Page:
Once a flourishing sea resort autonomy and a part of Soviet Georgia, this mountainous Caucasian republic passed through a bloody civil war with Georgians after the Soviet Union collapse, proclaimed its independence and was supported by Russia, but yet unrecognized by most countries. Honestly loved by many Russian tourists, Abkhazia is undeservedly mostly unknown by travellers from other parts of the world.
Abkhazia is quite small and can be quickly discovered within a weekend, but longer stay is certainly needed for deeper impressions. The monastery and the cave at New Athos, as well as Lake Ritsa, are definitely among most amazing places at the Black Sea. This breathtaking beauty mixed with Abkhazian poverty and the remains of the civil war will leave no one indifferent. Locals are very friendly, but only few of them will understand anything in English.
Sochi is the only place with Abkhazia border crossing possibility from Russian side. There is a crossing point at Vesyoloe (southern part of Adler district). It can be crossed both by foot and by car/bus (two separate bridges through the border Psou river). Coming to Abkhazia by foot, you will find a marshrutka parking right after the bridge – a cheap opportunity to reach any key destination of the country. The Abkhazian capital Sukhum is also reachable by a direct bus from Sochi, and a commuter train (elektrichka) is planned to start operate in 2011. There is also option to get to Gagra, Abkhazia by boat from Sochi port.
Going to Abkhazia be prepared to comply with Abkhazian visa requirements. Be also aware that, to return back to Russia after a trip, you may need double-entry or multi-entry Russian visa.
A fully enclaved into Krasnodar Krai small national autonomy, neighboring to Greater Sochi, Adygea has a significant tourist potential, which is underestimated by the moment. Rafting, waterfall seeing, trekking and other mountain activities in front of awesome Caucasus views make this destination very promising. It is also important that Adygea is safer than any other Caucasian region except Krasnodar Krai.
Maykop, the capital of Adygea, is accessible from Sochi by train (daily, 6 hours) and bus (1-2 daily plus transit buses, 8 hours). There is also an option to reach Adygea by car (6-8 hours via Tuapse). An extreme alternative to that is the mountainous unpaved direct road connecting Sochi with Adygea via Caucasus ridges. Be more than careful using it.
Caucasian Biosphere Reserve
This natural reserve has the second-largest protected area in Europe and the largest one in Caucasus Mountains. It occupies the mountain ridges of Krasnodar Krai, Adygea and Karachay-Cherkessia, including part of Greater Sochi metropolitan area (Khosta district and Krasnaya Polyana), bordering Sochi National Park.
Caucasian Biosphere Reserve is the richest biodiversity treasury, having no equivalents in Russia and an international value as a piece of untouched nature with primeval habitats. Reasonably, this unique area is included into the UNESCO World Heritage List. The official site of the reserve is available in Russian only.
Two exclaved parts of the reserve, those are located inside Greater Sochi, are easy to visit: yew & boxtree wood at Khosta and the wild animals nursery at Krasnaya Polyana. To visit other parts of the reserve, you need to get special permit, requiring the following:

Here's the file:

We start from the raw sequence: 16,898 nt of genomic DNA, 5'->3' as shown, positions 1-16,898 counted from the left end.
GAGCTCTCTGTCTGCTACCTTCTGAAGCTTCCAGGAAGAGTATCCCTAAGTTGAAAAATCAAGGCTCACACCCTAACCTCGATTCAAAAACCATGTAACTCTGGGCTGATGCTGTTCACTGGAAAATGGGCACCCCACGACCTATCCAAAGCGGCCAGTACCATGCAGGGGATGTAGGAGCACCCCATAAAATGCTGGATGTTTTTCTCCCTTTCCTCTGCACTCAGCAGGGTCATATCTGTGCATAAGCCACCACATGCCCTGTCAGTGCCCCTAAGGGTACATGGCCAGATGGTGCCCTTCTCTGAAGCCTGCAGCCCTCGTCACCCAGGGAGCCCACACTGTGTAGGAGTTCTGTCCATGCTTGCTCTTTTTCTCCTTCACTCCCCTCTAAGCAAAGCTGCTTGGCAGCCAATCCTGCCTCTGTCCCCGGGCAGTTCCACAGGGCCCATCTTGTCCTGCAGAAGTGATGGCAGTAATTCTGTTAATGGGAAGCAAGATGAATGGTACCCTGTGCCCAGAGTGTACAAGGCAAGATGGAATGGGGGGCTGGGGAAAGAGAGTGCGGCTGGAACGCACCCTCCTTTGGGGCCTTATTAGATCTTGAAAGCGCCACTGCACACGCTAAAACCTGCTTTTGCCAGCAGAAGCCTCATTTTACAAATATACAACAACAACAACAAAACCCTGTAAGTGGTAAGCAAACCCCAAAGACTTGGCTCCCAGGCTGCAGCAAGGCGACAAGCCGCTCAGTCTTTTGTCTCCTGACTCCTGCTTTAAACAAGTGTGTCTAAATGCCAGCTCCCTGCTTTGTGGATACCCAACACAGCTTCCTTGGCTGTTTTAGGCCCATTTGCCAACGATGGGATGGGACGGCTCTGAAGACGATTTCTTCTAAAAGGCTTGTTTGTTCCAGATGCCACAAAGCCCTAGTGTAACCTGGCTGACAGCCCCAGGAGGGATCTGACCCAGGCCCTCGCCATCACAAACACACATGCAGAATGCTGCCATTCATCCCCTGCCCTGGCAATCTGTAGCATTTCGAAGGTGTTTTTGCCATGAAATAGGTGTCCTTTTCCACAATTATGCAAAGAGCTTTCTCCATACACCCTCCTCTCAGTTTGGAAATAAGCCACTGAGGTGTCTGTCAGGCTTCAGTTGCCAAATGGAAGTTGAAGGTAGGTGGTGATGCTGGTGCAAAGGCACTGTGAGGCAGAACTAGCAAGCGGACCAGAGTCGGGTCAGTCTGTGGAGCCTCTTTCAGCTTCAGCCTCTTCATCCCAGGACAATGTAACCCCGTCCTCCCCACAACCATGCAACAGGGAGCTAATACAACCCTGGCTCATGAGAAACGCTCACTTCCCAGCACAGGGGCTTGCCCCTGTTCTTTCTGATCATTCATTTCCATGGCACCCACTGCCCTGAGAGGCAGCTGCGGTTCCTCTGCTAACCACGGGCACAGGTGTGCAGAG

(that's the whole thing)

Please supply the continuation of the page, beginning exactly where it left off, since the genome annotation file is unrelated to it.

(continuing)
- list of participants,
- passport details and passport copies of each participant,
- name of the group’s leader,
- planned route/itinerary,
- period of stay (number of days),
- Entrance fee.
In Sochi you can get the permit at the reserve’s headquarter: Karl Marx street, 8, room 10, Adler district, Sochi.
A resort town located at the Black Sea coast to the north-west from Sochi, one of the most popular domestic summer destinations of Russia. Gelendzhik has both natural and leisure attractions. Gelendzhik’s aquapark is the largest in the country, and its surroundings have very beautiful scenery. The town is home to International Sea Aviation Conference, which is conducted there each two years.
Gelendzhik is a transit point for several buses going from Sochi (4-5 daily). A ride will take 5.5 hours. The Sea Flight fast ferry going from Sochi to Novorossiysk and back also makes stops at Gelendzhik.
This Krasnodar Krai’s 3rd largest city is the biggest Russian port at the Black Sea and the main cement industry center in Southern Russia. The majority of the city’s tourist attractions are related to the Second World War, when Novorossiysk was among Russian key battlefields. The most known memorials are Malaya Zemlya, Defence Line (Rubezh Oborony) and Death Valley (Dolina Smerti).
Novorossiysk’s vicinities have beautiful nature of Caucasus foothills. On the top of local natural wonders is the amazing Abrau lake, the biggest one at Northern Caucasus. Just nearby the wine manufacture of Abrau-Dyurso is located, making this place the capital of Russian champagne / sparkling wine (tours to Abrau-Dyurso with wine testing are available). There are also several smaller beach resorts around the city.
There are several ways to get from Sochi to Novorossiysk. Buses go daily (8.5 hours). Sea Flight speed ferry connection operates from May to October, 3 times a week (Mondays, Wednesdays and Fridays). One-way ride will cost 1,800-2,700 RUR, taking about 5 hours. It is also possible to get to Novorossiysk by train via Krasnodar.
Another important Russian port at the Black Sea and the closest neighbor town bordering Greater Sochi. This is mostly industrial and transport hub, attracting fewer number of tourists, than other Russian Black Sea coastal locations. But anyway, Tuapse is good for a single-day trip from Sochi. After a look at the downtown, the awesome surroundings should be visited. There are several very scenic cliffs around, the top of those is Kiselev’s Rock, a 46 meter upright cliff breaking down into the sea. Quite many ancient cultural remains, such as table-stones, are also located around Tuapse.
Any elektrichka or long-distance train from Sochi stops in Tuapse, the frequent bus/marshrutka connection is also available. Expect 2 – 2,5 hours for one-way trip from Central Sochi.